The main challenge when shooting architectural photography is choosing the right perspective. If you do not use a tilt-shift lens, you’ll have to rely on Photoshop to adjust and change the perspective. The Perspective Warp tool in Photoshop is excellent for correcting perspective. In this article, I’ll show you how to use it, but first let me define perspective, and aspects of a wide-angle lens.
What is perspective?
Perspective in photography is defined as the sense of depth or spatial relationship between objects in a photo, along with their dimensions with respect to what the viewer of the image sees. By changing perspective, subjects can appear much smaller or larger than normal, lines can converge differently, and much more.
Sometimes, an object may look different in an image from how it appears in real life. This mismatch is due to perspective distortion. Images of the same object captured from different camera lenses, different distances, and angles of view exhibit different perspective distortion.
Wide-angle lens characteristics
A wide-angle lens is a lens with a focal length less than 35 mm, therefore it has a very wide angle of view. When we use a wide-angle lens, the following perspective effects are shown:
- Nearby objects may look much bigger and nearer than they really are (the arm of the sofa looks bigger), and faraway objects look even smaller and further away (the TV set looks smaller and faraway).
- It amplifies distances between objects, i.e., things look further away from each other. The shorter the focal length, the bigger the perspective exaggeration effect. That is why wide-angle lenses are not used for shooting portraits because it alters the shape and the features of the subject.
- The lines that are the results of intersecting of plans (ceiling and walls) are in real parallel. However, in the shot, the lines come towards each other and converge. The point where the lines finally meet and “vanish” is called the “vanishing point”. Although this “convergence effect” is not unique to wide-angle lenses. You might also see it in shots taken with other types of lenses. However, the shorter the focal length, the stronger the effect, and the closer the vanishing point will appear.
How to adjust perspective in Photoshop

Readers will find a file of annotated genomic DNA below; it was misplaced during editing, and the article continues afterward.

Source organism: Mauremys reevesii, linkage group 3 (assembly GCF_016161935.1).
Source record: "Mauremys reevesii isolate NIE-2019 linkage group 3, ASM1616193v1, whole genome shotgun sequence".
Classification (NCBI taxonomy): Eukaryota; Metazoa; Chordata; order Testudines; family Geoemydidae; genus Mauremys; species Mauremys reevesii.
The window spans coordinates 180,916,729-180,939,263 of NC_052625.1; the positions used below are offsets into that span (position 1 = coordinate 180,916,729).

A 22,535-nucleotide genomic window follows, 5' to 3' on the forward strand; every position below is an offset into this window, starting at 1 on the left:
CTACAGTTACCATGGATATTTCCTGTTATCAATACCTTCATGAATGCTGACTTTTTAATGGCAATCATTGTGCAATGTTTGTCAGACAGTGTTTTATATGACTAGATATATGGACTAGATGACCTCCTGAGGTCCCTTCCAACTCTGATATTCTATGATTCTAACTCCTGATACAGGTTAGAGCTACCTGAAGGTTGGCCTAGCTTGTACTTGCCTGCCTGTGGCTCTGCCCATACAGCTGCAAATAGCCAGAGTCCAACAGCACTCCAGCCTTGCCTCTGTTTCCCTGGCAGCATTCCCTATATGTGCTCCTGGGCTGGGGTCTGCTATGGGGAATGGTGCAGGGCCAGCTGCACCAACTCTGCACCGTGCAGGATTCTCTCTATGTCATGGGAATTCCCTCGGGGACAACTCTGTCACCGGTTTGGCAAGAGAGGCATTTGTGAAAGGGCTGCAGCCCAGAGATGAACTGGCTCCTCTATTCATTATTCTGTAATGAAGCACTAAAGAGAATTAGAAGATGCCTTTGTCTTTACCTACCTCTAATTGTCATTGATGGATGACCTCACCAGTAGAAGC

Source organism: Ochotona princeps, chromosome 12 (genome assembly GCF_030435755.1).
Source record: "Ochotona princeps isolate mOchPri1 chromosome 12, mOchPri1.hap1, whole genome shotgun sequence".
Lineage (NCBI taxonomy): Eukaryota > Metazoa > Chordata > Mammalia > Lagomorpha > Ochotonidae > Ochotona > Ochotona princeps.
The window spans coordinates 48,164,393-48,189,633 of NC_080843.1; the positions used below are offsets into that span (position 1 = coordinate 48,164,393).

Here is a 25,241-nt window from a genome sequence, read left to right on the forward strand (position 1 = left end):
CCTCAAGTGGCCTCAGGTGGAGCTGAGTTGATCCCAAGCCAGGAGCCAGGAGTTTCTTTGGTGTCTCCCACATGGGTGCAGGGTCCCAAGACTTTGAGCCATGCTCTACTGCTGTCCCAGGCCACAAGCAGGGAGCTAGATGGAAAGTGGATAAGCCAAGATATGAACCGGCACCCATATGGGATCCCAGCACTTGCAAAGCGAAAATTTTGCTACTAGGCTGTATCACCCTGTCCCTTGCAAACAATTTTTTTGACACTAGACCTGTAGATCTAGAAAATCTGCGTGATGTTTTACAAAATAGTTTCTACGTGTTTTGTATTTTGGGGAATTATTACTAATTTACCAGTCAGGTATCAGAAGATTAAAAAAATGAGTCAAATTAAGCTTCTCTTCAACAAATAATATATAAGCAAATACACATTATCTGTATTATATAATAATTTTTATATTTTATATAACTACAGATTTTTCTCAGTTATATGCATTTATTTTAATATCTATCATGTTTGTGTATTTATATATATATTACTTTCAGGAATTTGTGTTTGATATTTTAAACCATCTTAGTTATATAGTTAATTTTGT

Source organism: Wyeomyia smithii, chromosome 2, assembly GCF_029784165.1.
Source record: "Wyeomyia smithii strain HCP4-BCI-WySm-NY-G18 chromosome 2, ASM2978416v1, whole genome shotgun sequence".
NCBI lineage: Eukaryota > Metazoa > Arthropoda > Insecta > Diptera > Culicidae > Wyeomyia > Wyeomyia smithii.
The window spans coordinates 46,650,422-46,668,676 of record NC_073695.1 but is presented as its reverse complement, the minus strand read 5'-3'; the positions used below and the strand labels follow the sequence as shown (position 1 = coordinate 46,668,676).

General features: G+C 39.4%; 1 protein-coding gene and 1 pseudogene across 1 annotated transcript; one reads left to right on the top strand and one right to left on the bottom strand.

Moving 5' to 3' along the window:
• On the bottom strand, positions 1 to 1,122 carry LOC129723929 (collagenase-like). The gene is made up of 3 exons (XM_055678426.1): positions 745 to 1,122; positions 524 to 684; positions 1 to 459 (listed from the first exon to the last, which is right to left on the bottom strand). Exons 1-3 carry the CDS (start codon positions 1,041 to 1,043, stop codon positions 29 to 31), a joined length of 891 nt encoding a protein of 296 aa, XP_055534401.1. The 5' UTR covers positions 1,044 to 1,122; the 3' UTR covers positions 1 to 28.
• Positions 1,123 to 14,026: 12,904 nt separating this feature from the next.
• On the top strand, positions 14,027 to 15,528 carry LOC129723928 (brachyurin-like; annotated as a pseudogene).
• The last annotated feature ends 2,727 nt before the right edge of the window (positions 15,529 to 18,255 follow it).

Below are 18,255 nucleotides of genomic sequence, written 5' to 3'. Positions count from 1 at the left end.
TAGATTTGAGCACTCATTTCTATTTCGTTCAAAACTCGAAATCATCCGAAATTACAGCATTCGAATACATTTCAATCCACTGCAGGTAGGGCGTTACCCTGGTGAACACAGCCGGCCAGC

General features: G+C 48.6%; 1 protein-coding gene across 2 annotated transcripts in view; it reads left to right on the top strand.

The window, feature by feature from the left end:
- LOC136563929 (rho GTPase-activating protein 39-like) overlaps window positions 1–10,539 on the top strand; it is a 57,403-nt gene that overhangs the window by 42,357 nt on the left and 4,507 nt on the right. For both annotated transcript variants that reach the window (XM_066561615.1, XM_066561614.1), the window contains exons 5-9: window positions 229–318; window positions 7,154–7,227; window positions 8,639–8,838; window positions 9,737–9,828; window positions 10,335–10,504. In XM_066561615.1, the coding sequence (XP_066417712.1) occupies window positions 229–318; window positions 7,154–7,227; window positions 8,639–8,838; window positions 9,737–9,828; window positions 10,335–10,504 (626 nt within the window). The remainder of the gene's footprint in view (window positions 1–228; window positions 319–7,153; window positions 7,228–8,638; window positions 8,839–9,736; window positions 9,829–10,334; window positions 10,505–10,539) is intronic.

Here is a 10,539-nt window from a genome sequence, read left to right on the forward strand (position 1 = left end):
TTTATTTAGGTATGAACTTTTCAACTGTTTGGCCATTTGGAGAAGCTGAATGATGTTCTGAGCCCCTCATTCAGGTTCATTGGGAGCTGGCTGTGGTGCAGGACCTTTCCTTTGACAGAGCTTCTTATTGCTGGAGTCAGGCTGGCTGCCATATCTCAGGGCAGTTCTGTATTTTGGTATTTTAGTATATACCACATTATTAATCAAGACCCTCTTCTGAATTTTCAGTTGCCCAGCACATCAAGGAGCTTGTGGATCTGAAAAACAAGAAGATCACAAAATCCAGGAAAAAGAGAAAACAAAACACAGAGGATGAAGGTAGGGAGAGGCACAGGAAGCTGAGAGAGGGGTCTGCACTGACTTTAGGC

Photoshop lets you easily adjust and change your perspective in images. This feature is particularly useful for images having straight lines and flat surfaces, for example, architectural images and images of buildings. You can also use this feature to composite objects having different perspectives in a single image.
Photoshop offers a tool called Perspective Wrap; we will use it, and the below photo to correct the perspective of the building in the following example.
Open the photo in Photoshop
Duplicate the background layer (Ctrl + J)
Convert the layer to a smart object (right-click on the layer and choose: Convert to Smart Object)
From the Edit menu, choose the Perspective Wrap tool
The following menu is shown
Before you adjust the perspective, you must define the planes of the architecture in the image.
Click on Layout.
Now, Draw quads along the planes of the architecture in the image. While drawing the quads, try to keep their edges parallel to the straight lines in the architecture. This photo only has one plane.
Switch to the Warp mode from the Layout mode.
Move around the corners of the quads (pins) as appropriate. Shift-click an individual edge of a quad to straighten it and keep it straight during further perspective. You may also use the three icons in the top menu to adjust the vertical or the horizontal lines automatically. The result is shown below:
As you can see from the above image there are some areas that are empty. To fill these areas, we will use the content-aware filling tool.
The content-aware tool will not work on a smart layer, so we need to duplicate the layer first (Ctrl+ J), then convert the layer to a normal one by right-clicking the layer and select convert to layers.
Choose the magic wand tools from the toolbar. Click in the empty spaces to select it. Then expand the selection by 10 pixels (Select > Modify > Expand)
The selection will expand as shown below
Now, choose Edit > Content-Aware Fill, and press O.K
The content-aware tool will fill the empty spaces from the surrounding areas and output the result in a separate layer as shown below
In the previous example, the building has only one plane. In this example, the building has two planes. We will follow the same steps except to define the two planes of the building as shown below.
The result after changing the perspective is shown below
In both previous examples, we were trying to adjust the perspective from a wide-angle view to a telephoto view and change the angle of view from the bottom and up view to near eye-level view.
In this example we will do the opposite, we will change the perspective of a normal shot to a wide-angle view with the perspective is exaggerated.
This is the original photo:
This is the edited photo with an exaggerated perspective
Thanks for reading, I hope you enjoyed the article, in case you have any questions just drop them below & I will be happy to answer you.
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